Italian PM 'enhances' ancient Roman statues

By David Willey
BBC News, Rome

Image caption,
The Italian prime minister personally authorised the restoration

Italy's prime minister is under attack for authorising what amounts to plastic surgery on two Roman marble statues.

The statues, which depict the naked gods Venus and Mars, are on show in Silvio Berlusconi's Rome residence.

Mr Berlusconi ordered a replacement for the missing penis on the statue of the ancient god of war, and a missing hand for Venus.

Art experts say it is tasteless and aesthetically wrong to replace the missing body parts.

The additions to the two ancient statues, dug up near Rome nearly 100 years ago and now adorning the courtyard of the prime minister's official residence, were ordered personally by Mr Berlusconi.

The statues were formerly kept in a Rome museum.

What has angered art lovers is that this type of cosmetic restoration - which cost more than 73,000 euros ($100,000) - carried out on many damaged ancient Roman and Greek statues from the 17th Century onwards, has now gone out of fashion.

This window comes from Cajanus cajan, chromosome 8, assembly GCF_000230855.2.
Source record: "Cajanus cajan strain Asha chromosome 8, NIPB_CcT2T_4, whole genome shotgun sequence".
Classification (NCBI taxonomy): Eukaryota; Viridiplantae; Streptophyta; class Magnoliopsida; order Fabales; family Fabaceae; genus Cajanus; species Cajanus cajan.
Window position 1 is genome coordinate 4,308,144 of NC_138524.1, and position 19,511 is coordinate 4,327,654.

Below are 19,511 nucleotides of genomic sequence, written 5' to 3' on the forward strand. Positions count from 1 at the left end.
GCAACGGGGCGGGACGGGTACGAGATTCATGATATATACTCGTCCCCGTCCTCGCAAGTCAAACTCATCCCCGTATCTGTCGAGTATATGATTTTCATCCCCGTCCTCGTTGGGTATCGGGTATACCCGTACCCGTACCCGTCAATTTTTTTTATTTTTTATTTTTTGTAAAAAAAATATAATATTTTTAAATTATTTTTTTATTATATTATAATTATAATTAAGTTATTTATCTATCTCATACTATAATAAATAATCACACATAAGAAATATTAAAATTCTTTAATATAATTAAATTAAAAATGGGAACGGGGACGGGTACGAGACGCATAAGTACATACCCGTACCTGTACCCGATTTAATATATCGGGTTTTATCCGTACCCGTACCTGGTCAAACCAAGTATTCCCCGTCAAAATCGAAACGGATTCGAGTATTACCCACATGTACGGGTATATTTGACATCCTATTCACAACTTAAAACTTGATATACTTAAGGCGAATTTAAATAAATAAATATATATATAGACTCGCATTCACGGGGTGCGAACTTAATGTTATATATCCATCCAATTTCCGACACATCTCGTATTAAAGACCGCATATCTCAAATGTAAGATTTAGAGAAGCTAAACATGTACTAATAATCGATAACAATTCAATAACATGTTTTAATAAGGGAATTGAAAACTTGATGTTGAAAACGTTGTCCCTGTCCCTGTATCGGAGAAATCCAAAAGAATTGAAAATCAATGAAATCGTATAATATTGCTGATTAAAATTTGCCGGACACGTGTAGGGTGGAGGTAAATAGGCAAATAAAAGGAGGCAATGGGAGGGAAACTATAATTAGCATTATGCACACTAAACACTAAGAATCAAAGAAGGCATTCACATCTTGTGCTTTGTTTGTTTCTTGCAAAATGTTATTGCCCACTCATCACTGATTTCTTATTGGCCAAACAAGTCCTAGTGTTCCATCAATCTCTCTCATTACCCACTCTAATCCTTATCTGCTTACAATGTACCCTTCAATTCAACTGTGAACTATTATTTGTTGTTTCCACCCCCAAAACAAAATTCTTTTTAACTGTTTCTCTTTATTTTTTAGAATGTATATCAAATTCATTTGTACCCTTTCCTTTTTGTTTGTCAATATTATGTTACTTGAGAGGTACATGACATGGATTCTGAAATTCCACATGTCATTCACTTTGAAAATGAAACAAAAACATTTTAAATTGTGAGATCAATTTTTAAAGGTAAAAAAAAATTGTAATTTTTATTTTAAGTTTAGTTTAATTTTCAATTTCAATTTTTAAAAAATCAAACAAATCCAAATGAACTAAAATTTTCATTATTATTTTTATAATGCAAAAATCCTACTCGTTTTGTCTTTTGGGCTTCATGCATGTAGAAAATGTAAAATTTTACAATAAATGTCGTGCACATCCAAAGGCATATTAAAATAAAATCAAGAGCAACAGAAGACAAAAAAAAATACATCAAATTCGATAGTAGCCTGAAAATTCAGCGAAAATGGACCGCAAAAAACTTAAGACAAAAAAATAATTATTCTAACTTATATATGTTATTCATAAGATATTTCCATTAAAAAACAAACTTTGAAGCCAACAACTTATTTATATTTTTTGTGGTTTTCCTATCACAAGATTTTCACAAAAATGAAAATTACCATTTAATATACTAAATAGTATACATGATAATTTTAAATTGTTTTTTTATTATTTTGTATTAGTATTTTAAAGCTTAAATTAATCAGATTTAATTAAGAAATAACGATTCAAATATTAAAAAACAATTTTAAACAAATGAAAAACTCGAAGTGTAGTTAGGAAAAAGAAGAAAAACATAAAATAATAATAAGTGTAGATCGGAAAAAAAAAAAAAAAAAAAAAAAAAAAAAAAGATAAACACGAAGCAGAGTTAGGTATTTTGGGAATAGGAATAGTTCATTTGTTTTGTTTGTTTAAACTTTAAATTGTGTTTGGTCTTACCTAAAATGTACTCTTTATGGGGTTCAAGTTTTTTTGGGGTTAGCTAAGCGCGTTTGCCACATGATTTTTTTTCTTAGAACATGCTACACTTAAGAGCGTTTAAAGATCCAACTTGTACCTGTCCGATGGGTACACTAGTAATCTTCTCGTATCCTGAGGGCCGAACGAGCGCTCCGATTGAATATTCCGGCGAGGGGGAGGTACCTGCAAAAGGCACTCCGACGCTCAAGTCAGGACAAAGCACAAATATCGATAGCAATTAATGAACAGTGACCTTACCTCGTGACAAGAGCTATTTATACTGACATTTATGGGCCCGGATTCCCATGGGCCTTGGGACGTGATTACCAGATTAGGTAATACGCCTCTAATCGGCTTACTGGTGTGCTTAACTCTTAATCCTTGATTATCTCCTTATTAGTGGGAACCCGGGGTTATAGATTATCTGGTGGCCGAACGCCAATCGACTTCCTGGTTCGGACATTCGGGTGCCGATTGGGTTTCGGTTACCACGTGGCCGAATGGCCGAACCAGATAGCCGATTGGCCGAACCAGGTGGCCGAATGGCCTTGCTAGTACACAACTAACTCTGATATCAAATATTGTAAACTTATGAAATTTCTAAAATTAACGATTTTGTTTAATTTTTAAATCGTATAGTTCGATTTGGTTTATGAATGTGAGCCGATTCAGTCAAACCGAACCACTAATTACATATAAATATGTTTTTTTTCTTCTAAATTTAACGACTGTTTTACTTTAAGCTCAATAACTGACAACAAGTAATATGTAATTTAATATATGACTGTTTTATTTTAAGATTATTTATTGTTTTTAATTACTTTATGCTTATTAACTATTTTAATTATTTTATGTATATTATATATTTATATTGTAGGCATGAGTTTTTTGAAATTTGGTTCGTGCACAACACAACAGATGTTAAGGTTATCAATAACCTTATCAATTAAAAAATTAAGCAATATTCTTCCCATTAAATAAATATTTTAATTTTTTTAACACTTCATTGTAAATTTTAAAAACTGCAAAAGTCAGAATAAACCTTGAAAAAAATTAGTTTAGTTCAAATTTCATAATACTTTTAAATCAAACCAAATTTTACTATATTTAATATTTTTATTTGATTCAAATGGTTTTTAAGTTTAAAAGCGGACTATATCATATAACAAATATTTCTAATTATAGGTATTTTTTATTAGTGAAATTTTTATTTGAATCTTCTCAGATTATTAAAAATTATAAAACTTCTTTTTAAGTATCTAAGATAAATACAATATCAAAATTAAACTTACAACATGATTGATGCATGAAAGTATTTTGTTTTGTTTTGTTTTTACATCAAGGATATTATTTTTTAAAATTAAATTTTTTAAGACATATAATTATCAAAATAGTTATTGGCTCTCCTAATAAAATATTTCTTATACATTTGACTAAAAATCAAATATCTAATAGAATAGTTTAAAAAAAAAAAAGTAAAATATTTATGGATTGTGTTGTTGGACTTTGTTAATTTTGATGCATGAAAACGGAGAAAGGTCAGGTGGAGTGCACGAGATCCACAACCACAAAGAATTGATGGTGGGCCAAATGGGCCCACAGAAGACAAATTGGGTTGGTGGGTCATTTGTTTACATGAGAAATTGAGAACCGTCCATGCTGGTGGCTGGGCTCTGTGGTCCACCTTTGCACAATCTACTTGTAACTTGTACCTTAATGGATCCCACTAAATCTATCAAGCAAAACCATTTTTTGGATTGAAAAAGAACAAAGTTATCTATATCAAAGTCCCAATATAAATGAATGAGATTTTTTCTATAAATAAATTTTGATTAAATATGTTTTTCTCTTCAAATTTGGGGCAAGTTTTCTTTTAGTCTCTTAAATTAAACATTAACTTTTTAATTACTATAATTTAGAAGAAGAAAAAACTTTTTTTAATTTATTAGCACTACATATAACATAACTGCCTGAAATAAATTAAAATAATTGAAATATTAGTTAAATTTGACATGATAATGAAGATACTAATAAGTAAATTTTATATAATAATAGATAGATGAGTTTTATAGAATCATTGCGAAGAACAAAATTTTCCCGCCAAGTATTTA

Mr Berlusconi has failed to respect the rules of art restoration as practised by Italian restorers - that you do not try to restore perfection to ancient works of art.

Mr Berlusconi has ordered massive cuts of more than 40% to Italy's fine arts budget next year as part of an austerity programme.

Although the new body parts are described as being "removable", one art critic pointed out that Italian art restorers who are being paid by the government to restore ancient works of art in China teach the Chinese not to disguise the difference between what is old and what is new.

But Mr Berlusconi's tastes for the perfect nude triumphed over the opinion of art experts employed by his own culture ministry.

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